All our lives were upended by the lockdown, but some more profoundly than others. Many were lucky to be almost untouched from an economic point of view, while others had their livelihoods extinguished. Some urban dwellers escaped almost unscathed while many suffered grievously — but it was those in rural areas who were most vulnerable to disadvantage and loss.
Here people were most likely to suffer isolation and loneliness, particularly on the long 15-hour nights of last winter in places where there was no pavement or street lights to facilitate even an evening stroll. Similarly, the mostly small, standalone pubs and shops dependent on local trade were more vulnerable to economic shocks than their better-integrated and busier urban counterparts.
We can’t blame it all on Covid, of course — for pre-pandemic rural Ireland was already in crisis. The virus has, however, blown its working parts high into the air, and nobody has any idea what the landscape will be like when the dust settles. There is simply no way of knowing how many shops, pubs, cafés, or places of entertainment are set to reopen when the present subsidies are removed. It is, however, a racing certainty that many will not.
The headwinds were, of course, already strongly against rural Ireland, because economic activity was relentlessly shifting towards urban centres. The majority of Irish farms are now part-time, with many of their owners travelling to work in nearby towns. Visitors to rural villages see streets lined with abandoned premises as shops, pubs, post offices, banks, and garda stations close down. This inevitably leads to a cycle of disadvantage, where less cash circulates locally and other businesses inevitably follow suit by going to the wall.
The one exception used to be areas where tourism had taken root.
Here, it was still possible to do what urban dwellers take for granted — buy a newspaper, fill up with diesel, or find a pub serving food. The disproportionate value of tourism for maintaining rural services is extremely clear — but now even this lifeline has been removed. Nobody is at all certain how many of the typically small, tourism-based businesses in rural Ireland can survive until the hospitality industry gets back to near 2019 levels.
There is, of course, much talk of the Covid crisis being rural Ireland’s opportunity, that it will speed the move towards carbon-neutral ways of living. Greater options to work from home will see people relocating to our villages and countryside areas, thereby easing the pressures for urban housing.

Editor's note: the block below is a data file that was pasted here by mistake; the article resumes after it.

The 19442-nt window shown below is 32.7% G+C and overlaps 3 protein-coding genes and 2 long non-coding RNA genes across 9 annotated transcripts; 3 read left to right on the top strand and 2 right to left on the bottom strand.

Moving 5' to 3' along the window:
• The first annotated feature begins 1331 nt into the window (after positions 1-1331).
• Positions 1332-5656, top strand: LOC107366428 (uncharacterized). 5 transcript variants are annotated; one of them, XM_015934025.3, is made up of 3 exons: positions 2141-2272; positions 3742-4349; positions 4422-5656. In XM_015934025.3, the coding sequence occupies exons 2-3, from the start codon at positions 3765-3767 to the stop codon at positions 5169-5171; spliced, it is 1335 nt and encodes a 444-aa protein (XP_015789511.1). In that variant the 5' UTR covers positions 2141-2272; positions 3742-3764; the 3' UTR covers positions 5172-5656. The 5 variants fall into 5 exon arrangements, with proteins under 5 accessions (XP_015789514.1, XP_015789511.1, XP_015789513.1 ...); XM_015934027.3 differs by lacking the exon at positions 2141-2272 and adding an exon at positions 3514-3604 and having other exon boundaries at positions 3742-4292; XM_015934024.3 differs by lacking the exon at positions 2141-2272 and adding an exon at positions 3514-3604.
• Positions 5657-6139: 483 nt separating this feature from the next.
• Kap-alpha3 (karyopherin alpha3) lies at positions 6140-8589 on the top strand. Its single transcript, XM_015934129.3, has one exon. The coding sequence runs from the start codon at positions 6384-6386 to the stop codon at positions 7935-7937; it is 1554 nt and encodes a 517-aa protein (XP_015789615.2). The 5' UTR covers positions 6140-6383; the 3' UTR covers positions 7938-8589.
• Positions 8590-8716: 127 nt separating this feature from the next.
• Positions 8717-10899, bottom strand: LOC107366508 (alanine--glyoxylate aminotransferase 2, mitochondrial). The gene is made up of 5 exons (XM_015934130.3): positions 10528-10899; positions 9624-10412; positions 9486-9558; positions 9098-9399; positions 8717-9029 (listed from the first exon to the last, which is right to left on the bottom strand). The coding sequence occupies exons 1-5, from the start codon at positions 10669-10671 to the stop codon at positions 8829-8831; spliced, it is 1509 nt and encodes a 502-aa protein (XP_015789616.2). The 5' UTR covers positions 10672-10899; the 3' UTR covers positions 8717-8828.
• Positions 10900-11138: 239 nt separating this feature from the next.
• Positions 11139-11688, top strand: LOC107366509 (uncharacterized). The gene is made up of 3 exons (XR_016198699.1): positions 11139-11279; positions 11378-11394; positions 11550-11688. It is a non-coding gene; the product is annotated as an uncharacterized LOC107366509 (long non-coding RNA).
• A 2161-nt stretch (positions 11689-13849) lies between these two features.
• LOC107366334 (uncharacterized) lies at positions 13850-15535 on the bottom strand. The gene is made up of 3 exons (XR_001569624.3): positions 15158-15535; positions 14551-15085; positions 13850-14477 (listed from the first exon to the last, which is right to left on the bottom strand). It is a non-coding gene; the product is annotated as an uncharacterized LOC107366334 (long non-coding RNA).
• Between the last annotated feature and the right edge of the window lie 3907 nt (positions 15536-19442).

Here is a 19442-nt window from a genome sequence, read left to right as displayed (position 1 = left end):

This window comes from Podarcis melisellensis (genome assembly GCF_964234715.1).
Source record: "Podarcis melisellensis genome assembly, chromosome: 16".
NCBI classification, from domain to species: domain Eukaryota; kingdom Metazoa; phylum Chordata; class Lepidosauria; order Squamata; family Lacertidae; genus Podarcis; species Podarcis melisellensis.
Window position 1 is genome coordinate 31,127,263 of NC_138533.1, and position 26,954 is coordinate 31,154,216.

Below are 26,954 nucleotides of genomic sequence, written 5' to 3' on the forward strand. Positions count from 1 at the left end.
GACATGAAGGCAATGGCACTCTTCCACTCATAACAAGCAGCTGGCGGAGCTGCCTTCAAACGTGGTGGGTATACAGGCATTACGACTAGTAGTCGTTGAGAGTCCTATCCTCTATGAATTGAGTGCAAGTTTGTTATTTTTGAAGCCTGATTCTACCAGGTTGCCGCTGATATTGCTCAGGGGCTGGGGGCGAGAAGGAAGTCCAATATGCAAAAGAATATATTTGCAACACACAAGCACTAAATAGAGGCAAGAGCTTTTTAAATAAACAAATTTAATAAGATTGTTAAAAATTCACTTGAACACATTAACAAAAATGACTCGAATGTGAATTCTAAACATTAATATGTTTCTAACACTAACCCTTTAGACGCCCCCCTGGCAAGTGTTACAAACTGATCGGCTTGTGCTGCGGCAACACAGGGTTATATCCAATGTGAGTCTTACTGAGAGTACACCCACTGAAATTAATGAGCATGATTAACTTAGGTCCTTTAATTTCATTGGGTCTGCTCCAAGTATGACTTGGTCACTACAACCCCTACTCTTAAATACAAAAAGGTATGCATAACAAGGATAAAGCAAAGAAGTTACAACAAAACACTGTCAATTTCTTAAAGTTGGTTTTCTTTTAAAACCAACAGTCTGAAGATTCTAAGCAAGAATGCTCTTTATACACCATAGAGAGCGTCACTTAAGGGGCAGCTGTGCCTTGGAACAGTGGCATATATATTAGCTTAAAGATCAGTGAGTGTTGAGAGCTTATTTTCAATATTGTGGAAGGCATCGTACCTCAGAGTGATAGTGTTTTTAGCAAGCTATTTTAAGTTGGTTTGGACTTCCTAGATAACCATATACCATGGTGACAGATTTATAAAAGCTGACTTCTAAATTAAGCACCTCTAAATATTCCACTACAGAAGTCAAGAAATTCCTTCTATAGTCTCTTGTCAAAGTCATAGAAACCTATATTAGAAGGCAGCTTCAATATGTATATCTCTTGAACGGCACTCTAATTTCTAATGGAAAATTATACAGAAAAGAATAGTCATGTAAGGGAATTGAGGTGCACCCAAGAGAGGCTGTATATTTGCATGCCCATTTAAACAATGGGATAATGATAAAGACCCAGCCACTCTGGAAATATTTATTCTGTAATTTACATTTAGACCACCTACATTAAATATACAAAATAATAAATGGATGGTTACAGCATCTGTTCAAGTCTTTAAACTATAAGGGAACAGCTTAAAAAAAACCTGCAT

This brings to mind the compelling concept of a social village — strong, commute-free communities where people work, shop, recreate, and find schools for their children within walking distance of home. For most people, it’s a captivating image but something that presently may be just wishful thinking. Who wants to move to a rural village bereft of shops, restaurants, pubs, and a post office, while the Garda station operates nine to five in the nearest town?
If rural Ireland is to be saved, action is now required. There is an urgent need for the appointment of a minster for rural recovery to provide the focus and agile policy response that will be required to avoid further precipitous decline. The first task must be to expedite the proposal on turning vacant buildings into remote employment hubs where people can enjoy workplace camaraderie without the commute.
There is also a need for action to redress the urbanisation of Irish tourism where the national accommodation base is increasingly located within urban hotels. The result is that rural excursions are mostly confined to low-spend day trips by holidaymakers, which do little to support local service providers.
Incentives should be provided to encourage the development of small rural guest houses and B&Bs to replace the many that have left, or are about to leave, the business. This will only be successful, however, when going hand-in-hand with the development of tourism activities. We now need more of the innovative thinking that recently created St Declan’s Way pilgrim path, the Suir Blueway, the National Famine Way, and the new biking trails in the Slieve Bloom Mountains.
Building towards well-integrated social villages is the way ahead, but families will only relocate to vibrant communities where a high level of service and sustainability is on offer.
- John G O'Dwyer is an author and the chairman of Pilgrim Paths Ireland, which is dedicated to bringing economic benefit to rural communities by promoting Ireland's ancient trails.